The annual physical, or physical examination, is a regular appointment during which a medical professional evaluates your overall health. Think of it like getting your car’s oil changed — you change that out every 3000-5000 miles, so why not get your body checked once a year? As if that’s not enough, physicals are generally free, thanks to the Affordable Healthcare Act. You may think that skipping this appointment won’t do any harm, but think again:
Do you know your vital signs?
Your vital signs are things like blood pressure, heart rate, blood cell count, urine analysis, etc (Elite Internal Medicine). Changes in these are often some of the first indicators that something is different in your body. Having them checked regularly not only establishes a baseline of what is normal for you, but it also clues your internal medicine doctor in to changes that might need further attention.
What is a BMI?
Your BMI is a measure of what you weigh for how tall you are. When you grow wider instead of taller this will be reflected in your BMI and might be the only outside evidence of a health condition going on inside your body, such as obesity. Your doctor can track this for you and let you know the ideal range to be in. However it should be noted that BMI is not always an accurate measure of health — this is particularly true of individuals with more or less muscle than average.
Brain health is important, too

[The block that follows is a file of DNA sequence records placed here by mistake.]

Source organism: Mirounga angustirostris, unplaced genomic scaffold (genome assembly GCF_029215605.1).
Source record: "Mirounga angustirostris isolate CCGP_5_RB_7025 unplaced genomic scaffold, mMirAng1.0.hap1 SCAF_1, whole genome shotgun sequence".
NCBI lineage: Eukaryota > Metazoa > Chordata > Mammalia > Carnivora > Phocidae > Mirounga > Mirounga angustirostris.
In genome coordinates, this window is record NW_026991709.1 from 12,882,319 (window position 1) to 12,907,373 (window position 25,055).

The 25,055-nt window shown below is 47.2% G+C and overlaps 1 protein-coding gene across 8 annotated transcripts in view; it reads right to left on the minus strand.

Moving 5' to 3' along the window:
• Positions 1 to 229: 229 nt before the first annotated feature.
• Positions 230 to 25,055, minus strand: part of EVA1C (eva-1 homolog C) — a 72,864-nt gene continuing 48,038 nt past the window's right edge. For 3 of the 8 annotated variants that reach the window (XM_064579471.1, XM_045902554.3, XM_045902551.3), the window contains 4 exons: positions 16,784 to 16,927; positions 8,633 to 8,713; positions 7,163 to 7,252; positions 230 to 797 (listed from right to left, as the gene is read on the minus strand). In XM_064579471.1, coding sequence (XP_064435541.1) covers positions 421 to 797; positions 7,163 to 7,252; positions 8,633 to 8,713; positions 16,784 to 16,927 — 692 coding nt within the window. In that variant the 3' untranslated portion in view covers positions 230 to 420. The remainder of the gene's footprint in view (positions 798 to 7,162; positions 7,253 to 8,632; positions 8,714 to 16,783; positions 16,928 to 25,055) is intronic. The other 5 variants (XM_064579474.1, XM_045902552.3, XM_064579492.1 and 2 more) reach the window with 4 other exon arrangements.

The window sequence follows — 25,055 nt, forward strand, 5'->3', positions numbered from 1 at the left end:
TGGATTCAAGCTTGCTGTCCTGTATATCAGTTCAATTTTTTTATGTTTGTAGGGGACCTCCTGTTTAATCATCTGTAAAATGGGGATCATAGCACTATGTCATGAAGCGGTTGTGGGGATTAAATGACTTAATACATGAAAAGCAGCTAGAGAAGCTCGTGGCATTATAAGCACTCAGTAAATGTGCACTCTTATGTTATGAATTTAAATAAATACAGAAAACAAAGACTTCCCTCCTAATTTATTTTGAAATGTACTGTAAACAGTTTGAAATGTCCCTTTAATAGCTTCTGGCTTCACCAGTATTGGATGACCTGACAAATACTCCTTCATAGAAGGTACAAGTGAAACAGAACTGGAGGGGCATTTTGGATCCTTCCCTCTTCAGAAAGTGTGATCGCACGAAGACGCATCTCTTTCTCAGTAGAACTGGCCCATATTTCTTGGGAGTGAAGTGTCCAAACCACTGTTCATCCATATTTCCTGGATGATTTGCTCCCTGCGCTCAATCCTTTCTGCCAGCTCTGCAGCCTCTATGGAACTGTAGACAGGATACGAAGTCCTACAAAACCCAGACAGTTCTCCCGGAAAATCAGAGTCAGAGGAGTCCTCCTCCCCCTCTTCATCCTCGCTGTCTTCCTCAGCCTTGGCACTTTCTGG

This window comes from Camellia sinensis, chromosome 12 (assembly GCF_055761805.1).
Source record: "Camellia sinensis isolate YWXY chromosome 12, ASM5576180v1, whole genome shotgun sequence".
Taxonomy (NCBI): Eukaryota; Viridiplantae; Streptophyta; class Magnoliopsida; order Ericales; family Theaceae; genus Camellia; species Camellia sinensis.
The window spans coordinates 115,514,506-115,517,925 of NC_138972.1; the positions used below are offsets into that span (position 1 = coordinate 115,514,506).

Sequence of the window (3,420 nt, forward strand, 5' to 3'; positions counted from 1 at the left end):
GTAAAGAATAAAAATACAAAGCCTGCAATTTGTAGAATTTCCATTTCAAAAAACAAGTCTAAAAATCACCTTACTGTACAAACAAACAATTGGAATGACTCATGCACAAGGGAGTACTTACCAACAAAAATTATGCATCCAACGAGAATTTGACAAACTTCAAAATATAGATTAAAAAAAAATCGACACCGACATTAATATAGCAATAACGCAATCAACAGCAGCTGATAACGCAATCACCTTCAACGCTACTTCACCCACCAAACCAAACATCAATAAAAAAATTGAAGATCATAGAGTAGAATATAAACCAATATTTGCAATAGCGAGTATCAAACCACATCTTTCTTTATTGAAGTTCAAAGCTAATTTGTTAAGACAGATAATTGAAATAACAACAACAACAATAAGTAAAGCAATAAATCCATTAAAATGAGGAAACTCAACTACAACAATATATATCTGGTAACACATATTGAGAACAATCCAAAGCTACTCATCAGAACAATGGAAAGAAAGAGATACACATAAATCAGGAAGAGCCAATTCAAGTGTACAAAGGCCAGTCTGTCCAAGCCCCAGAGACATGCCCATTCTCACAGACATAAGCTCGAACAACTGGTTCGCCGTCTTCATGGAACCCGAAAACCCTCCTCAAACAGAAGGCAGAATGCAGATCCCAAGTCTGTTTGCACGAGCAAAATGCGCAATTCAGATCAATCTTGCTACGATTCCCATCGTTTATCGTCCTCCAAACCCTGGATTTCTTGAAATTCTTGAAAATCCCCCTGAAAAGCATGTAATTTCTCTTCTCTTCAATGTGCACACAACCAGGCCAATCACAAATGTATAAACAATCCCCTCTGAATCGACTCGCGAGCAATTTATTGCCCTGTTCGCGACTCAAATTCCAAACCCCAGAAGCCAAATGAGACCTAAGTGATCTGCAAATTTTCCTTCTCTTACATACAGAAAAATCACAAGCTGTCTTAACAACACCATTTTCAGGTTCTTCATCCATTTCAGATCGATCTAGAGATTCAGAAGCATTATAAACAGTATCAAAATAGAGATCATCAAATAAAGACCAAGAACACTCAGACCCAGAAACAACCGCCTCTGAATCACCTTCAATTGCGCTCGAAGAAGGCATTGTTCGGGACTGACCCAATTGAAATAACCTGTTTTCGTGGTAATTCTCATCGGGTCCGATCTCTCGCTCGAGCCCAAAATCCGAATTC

Your body may be fine, but how is your mental health? Although this may be a taboo subject for some, assessing your mental health is incredibly important to creating an accurate portrait of your overall health. While general practitioners are hardly therapists, it’s still important to talk to your them about different things you may be experiencing (ex: depression, forgetfulness, etc.) so they can make recommendations for action. Be honest with your doctor, and they will be more helpful to you.
There are certain tests, like mammograms and osteoporosis screening exams, that your doctor needs to run as you age because after a certain point the cells in your body start changing and you are at a higher risk for severe diseases. Attending annual physicals make sure that you stay up-to-date on these tests.
Watch for warning signs
Like aging, family history is a key indicator for diseases that are more like to affect you. Did your grandfather die of heart disease? Was your mother diagnosed with breast cancer? Many diseases, including cancer, have a genetic component to them. Knowing what health concerns are in your family and discussing risk factors can help prevent these diseases from developing, or at least catch them early.
Medicine is constantly improving
Healthcare is always changing, and as new science emerges so do new recommendations. An appointment with your doctor is one of the best ways to keep up with these changes. Having at least annual contact with you doctor also presents an excellent opportunity to ask any pressing questions and get answers from a professional.